He made his debut with the Pirates in 1955 and the following season batted .311, the first of his .300 seasons, all the while enduring a litany of indignities, such as being called “Bob” by the media instead of his given name, being quoted talking in broken English, and finishing eighth in MVP voting after leading the Pirates to the ’60 World Series title, the award instead going to teammate Dick Groat.

But he quickly became a fan favorite, in part because he had such deep affection for people. His closest companion in Pittsburgh was a postal worker named Phil Dorsey, and he regularly took dinner with an accountant and his family. He also was known for playing with neighborhood kids, swinging at bottle caps they would throw to sharpen his batting eye.

He finally won the National League’s MVP award in 1966, but for the better part of over a decade (1961-1972), he put up MVP-caliber numbers, averaging .331, 17 homers and 81 RBIs. His .317 lifetime average was the highest by a right-handed hitter since Joe DiMaggio (.325) retired in 1951.

He was never better than he was in the 1971 World Series, when he led the Pirates to a seven-game triumph over the Baltimore Orioles, beating the favored Orioles with his bat, glove, arm and speed.

“During the ’71 Series, people said to me, ‘My God, does he always play like that?’ Pirates GM Joe Brown told SI. “And I said, ‘Yes. Always. You’re not seeing anything that we don’t see day in and day out.’ ”

Clemente also became saddled with the reputation of being something of a hypochondriac, often describing a host of injuries, most of which did not keep him from performing wonders on the baseball field. In the last game of the 1971 season, Clemente collected his 3,000th hit, a double off Mets left-hander Jon Matlack. His teammate Steve Blass, later a Pirates broadcaster, has a vivid memory of the occasion.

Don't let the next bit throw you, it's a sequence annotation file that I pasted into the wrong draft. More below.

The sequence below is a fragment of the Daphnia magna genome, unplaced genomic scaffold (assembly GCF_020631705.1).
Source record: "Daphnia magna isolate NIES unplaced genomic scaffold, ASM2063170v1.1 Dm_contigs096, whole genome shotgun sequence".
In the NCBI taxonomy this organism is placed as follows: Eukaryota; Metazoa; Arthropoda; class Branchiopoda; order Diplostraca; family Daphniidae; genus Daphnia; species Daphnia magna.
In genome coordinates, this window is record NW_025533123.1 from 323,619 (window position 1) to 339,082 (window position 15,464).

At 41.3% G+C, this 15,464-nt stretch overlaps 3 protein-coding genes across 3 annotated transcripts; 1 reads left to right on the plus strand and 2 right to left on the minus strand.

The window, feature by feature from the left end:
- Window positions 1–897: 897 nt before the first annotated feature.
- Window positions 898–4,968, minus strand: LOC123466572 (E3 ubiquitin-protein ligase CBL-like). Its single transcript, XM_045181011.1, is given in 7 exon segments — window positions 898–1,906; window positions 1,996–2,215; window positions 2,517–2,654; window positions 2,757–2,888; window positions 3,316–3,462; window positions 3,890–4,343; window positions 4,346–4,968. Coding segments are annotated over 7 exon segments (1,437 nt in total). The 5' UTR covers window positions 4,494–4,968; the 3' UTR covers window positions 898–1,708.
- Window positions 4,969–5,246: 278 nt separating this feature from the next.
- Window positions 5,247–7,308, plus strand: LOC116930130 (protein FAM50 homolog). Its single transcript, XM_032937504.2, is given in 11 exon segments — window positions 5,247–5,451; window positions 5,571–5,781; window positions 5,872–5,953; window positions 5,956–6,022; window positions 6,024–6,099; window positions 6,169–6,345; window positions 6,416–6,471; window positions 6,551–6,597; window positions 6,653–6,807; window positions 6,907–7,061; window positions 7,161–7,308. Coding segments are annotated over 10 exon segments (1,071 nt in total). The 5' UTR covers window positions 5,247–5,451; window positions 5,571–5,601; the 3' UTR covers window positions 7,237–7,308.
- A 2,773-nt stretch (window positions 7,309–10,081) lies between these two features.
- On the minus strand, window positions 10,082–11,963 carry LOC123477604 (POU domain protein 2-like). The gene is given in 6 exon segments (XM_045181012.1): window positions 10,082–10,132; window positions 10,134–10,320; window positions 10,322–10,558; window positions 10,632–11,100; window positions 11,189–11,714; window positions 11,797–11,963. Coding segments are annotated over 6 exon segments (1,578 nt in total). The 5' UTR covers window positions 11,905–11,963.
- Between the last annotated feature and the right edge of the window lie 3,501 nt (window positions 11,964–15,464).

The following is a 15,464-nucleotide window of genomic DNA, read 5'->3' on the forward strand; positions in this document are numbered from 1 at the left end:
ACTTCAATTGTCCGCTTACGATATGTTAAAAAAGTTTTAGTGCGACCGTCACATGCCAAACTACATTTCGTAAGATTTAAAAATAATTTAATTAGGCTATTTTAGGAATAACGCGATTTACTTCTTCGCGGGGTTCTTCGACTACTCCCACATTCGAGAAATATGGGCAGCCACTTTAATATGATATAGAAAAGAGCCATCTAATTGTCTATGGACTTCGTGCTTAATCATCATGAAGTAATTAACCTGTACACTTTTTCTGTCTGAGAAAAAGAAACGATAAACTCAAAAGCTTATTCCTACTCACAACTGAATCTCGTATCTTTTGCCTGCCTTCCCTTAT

“He has one foot on the bag, and his hands are on his hips,’’ Blass recalled to Sports Illustrated. “The fans are cheering wildly, but he is just standing there, like a statue, the essence of dignity and pride and grace. That is my freeze-frame of him, how I picture him to this day.’’

Three months later, he would be dead, the prop-driven DC-7 he had boarded after helping load it with supplies for earthquake victims crashing into the sea. Unbeknownst to Clemente, the plane’s copilot had had his license suspended for 180 days that year, and earlier in the month he had smashed the very same plane into a concrete wall while taxiing. The plane had barely been used in four months. The flight engineer was an unqualified mechanic, and the cargo was two tons over the limit.

Clemente’s body was never recovered.

One nun wrote to his widow, “He fell into the water so that his spirit could be carried by the ocean to more places.’’

The Hall of Fame suspended its normal five-year waiting period and held a special election to vote Clemente into the Hall of Fame. He was inducted into Cooperstown in 1973.
‘When I heard he died,” wrote Pittsburgh columnist Phil Musick, “I wished that sometime I told him I thought he was a hell of a guy. Because he was, and now it’s too late to tell him there were things he did on a ball field that made me wish I was Shakespeare.